A collection of stories from a horror legend.
This retrospective, the first since the author’s death in 2013, is a mix of 33 well-known classics and lesser known tales offering tension and scares aplenty. Readers already familiar with Matheson’s work will immediately recognize “Duel,” which takes road rage to horrifying new levels and was immortalized in Steven Spielberg’s TV movie of the same name. And of course, “Nightmare at 20,000 Feet” served as the basis for a well-known Twilight Zone episode (of which Matheson wrote 16). Among other highlights are “Shipshape Home,” in which a couple is convinced that something strange is going on in the apartment they bought for a song, and the humorous “The Funeral,” which has a hapless funeral director take on a very odd client and his very, very strange friends. “The Prisoner” tells of a man who finds himself on death row in 1954 but claims to be a nuclear physicist from 1944, and the quick but effective “Now Die in It” is about a husband and father with a secret past that comes back to haunt him. The melancholy “The Last Day” is about, well, the last day before a flaming ball in the sky destroys the Earth, and the disturbing “Day of Reckoning” features a mother who will go to extraordinary lengths to have eternal control over her child. Where Matheson shines is in his depictions of ordinary horror, the way strange goings-on affect everyday people, and his ambiguous endings leave plenty of room for further thought. As a bonus, editor LaValle offers an enlightening introduction that discusses Matheson’s influence on his own work and even offers up the story behind what he calls his “Matheson moment,” giving more heft to the stories that follow.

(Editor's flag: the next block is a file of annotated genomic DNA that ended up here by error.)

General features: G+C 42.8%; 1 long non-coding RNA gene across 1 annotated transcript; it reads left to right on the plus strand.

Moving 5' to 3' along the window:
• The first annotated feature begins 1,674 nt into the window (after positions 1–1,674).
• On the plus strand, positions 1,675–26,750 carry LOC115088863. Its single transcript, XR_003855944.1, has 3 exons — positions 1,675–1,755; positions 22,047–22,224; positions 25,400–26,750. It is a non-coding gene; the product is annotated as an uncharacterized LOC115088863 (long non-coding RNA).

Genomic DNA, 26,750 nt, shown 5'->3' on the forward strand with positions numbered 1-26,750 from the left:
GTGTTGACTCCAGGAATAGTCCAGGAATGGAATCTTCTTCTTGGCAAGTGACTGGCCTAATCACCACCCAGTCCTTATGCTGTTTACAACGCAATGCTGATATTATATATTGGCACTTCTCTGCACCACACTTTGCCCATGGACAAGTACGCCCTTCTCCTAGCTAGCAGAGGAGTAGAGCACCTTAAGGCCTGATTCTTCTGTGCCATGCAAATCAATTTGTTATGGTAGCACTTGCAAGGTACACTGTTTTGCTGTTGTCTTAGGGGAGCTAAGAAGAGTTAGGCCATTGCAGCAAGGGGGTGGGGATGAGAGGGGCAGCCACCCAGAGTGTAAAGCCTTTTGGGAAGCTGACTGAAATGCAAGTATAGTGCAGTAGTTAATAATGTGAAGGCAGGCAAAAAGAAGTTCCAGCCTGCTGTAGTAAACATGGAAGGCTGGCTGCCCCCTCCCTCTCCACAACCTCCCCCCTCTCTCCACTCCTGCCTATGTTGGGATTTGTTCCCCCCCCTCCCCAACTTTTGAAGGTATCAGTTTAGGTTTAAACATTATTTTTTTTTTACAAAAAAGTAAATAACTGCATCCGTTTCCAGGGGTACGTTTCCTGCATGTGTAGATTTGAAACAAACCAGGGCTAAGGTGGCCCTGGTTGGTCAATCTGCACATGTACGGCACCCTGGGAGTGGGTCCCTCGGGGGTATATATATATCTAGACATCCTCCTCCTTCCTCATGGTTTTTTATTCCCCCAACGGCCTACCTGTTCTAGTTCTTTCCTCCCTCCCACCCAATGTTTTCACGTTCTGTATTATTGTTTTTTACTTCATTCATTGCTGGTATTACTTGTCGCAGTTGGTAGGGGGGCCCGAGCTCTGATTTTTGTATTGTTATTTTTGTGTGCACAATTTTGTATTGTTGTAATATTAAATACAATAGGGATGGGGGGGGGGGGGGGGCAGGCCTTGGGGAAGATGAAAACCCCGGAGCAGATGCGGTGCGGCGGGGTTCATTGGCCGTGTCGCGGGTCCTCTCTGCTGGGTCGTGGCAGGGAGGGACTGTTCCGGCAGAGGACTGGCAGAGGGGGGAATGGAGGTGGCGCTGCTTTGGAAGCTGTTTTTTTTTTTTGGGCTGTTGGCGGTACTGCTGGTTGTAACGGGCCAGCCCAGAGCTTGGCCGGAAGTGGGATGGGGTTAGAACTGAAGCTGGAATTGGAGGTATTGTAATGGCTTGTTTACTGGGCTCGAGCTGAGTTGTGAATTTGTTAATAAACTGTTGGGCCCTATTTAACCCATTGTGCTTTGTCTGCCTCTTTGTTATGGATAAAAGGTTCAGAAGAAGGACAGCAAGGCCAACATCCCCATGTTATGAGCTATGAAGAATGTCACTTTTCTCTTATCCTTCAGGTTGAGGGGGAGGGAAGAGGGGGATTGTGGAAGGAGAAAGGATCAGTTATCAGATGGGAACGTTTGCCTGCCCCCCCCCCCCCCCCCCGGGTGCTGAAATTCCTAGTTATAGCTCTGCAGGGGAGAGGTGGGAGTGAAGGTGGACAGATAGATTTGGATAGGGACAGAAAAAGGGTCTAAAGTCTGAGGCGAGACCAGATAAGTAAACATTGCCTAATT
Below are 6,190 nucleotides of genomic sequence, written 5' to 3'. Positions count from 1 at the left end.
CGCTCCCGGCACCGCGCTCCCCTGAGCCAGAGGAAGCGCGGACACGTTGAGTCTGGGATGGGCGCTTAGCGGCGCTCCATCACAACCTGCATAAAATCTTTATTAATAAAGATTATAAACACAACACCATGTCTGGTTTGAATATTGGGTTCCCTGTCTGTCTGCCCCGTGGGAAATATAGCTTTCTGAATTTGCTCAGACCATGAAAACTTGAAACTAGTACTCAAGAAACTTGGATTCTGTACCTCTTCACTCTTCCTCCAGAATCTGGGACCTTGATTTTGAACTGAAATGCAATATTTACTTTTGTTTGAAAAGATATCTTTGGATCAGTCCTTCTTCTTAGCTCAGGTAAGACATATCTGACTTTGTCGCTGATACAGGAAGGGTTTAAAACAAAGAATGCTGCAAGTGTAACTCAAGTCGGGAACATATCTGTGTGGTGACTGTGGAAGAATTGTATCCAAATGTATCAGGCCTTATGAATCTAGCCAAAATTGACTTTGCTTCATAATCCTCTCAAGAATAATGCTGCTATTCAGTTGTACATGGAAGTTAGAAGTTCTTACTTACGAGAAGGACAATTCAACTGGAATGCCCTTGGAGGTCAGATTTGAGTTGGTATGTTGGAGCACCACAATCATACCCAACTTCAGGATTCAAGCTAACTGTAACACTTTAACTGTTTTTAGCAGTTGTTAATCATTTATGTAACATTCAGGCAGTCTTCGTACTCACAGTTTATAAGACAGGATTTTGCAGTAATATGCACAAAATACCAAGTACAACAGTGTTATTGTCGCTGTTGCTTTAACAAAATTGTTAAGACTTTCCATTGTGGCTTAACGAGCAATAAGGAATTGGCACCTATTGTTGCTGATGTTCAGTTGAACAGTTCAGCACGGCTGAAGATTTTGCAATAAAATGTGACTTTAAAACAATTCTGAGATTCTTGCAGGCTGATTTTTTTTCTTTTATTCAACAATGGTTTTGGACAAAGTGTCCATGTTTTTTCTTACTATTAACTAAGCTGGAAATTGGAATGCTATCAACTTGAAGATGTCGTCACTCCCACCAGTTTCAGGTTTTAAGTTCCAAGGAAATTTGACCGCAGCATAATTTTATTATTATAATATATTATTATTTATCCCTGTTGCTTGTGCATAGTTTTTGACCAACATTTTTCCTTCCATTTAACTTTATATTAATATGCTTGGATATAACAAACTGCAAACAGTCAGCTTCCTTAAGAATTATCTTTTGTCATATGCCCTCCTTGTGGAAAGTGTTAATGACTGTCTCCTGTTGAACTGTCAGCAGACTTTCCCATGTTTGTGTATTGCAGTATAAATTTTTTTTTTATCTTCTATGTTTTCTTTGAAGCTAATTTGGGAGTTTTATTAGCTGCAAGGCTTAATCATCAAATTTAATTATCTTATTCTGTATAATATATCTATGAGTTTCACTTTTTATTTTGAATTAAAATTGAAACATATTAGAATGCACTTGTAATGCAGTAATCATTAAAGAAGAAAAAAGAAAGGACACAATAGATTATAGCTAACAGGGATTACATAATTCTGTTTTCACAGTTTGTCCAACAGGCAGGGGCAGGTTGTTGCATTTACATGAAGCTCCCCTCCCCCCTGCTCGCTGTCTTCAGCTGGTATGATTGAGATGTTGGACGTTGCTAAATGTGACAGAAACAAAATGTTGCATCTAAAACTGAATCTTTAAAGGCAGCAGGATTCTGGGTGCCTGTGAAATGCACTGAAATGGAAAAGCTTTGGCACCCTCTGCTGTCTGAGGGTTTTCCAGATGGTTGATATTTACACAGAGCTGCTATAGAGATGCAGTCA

These chilling page-turners still hold up, serving as an excellent starting point for a new generation of readers.